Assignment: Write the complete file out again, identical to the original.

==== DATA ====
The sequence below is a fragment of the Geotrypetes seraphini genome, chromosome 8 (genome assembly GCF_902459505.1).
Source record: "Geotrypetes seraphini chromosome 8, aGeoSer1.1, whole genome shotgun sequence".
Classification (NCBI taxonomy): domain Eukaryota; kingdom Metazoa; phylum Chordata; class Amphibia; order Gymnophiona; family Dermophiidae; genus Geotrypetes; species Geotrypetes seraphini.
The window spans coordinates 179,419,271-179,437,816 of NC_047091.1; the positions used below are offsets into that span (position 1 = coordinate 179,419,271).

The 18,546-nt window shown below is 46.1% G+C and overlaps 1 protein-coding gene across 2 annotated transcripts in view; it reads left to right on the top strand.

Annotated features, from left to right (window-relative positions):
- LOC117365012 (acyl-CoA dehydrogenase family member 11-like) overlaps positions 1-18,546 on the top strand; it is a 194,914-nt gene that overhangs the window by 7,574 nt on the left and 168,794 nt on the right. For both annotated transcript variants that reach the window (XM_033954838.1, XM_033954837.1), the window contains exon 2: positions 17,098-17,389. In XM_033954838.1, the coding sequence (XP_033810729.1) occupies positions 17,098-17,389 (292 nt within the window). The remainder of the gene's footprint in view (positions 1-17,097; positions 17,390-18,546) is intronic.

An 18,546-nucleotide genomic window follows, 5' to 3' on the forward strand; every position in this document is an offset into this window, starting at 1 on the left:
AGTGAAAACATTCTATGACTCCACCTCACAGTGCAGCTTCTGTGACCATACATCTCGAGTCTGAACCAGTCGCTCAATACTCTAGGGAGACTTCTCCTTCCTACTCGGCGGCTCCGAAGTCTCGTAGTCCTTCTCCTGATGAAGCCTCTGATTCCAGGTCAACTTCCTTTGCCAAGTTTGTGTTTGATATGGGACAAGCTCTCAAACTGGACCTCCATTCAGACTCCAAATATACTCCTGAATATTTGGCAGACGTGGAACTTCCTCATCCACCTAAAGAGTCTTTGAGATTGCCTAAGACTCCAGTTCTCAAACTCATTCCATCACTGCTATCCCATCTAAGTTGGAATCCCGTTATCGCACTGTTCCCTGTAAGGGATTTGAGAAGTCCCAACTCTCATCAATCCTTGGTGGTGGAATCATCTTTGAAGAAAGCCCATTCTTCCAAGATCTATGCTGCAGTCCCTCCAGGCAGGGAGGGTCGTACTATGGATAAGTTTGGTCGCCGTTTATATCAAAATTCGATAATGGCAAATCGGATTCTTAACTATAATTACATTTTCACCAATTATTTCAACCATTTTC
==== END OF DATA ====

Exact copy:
The sequence below is a fragment of the Geotrypetes seraphini genome, chromosome 8 (genome assembly GCF_902459505.1).
Source record: "Geotrypetes seraphini chromosome 8, aGeoSer1.1, whole genome shotgun sequence".
Classification (NCBI taxonomy): domain Eukaryota; kingdom Metazoa; phylum Chordata; class Amphibia; order Gymnophiona; family Dermophiidae; genus Geotrypetes; species Geotrypetes seraphini.
The window spans coordinates 179,419,271-179,437,816 of NC_047091.1; the positions used below are offsets into that span (position 1 = coordinate 179,419,271).

The 18,546-nt window shown below is 46.1% G+C and overlaps 1 protein-coding gene across 2 annotated transcripts in view; it reads left to right on the top strand.

Annotated features, from left to right (window-relative positions):
- LOC117365012 (acyl-CoA dehydrogenase family member 11-like) overlaps positions 1-18,546 on the top strand; it is a 194,914-nt gene that overhangs the window by 7,574 nt on the left and 168,794 nt on the right. For both annotated transcript variants that reach the window (XM_033954838.1, XM_033954837.1), the window contains exon 2: positions 17,098-17,389. In XM_033954838.1, the coding sequence (XP_033810729.1) occupies positions 17,098-17,389 (292 nt within the window). The remainder of the gene's footprint in view (positions 1-17,097; positions 17,390-18,546) is intronic.

An 18,546-nucleotide genomic window follows, 5' to 3' on the forward strand; every position in this document is an offset into this window, starting at 1 on the left:
AGTGAAAACATTCTATGACTCCACCTCACAGTGCAGCTTCTGTGACCATACATCTCGAGTCTGAACCAGTCGCTCAATACTCTAGGGAGACTTCTCCTTCCTACTCGGCGGCTCCGAAGTCTCGTAGTCCTTCTCCTGATGAAGCCTCTGATTCCAGGTCAACTTCCTTTGCCAAGTTTGTGTTTGATATGGGACAAGCTCTCAAACTGGACCTCCATTCAGACTCCAAATATACTCCTGAATATTTGGCAGACGTGGAACTTCCTCATCCACCTAAAGAGTCTTTGAGATTGCCTAAGACTCCAGTTCTCAAACTCATTCCATCACTGCTATCCCATCTAAGTTGGAATCCCGTTATCGCACTGTTCCCTGTAAGGGATTTGAGAAGTCCCAACTCTCATCAATCCTTGGTGGTGGAATCATCTTTGAAGAAAGCCCATTCTTCCAAGATCTATGCTGCAGTCCCTCCAGGCAGGGAGGGTCGTACTATGGATAAGTTTGGTCGCCGTTTATATCAAAATTCGATAATGGCAAATCGGATTCTTAACTATAATTACATTTTCACCAATTATTTCAACCATTTTC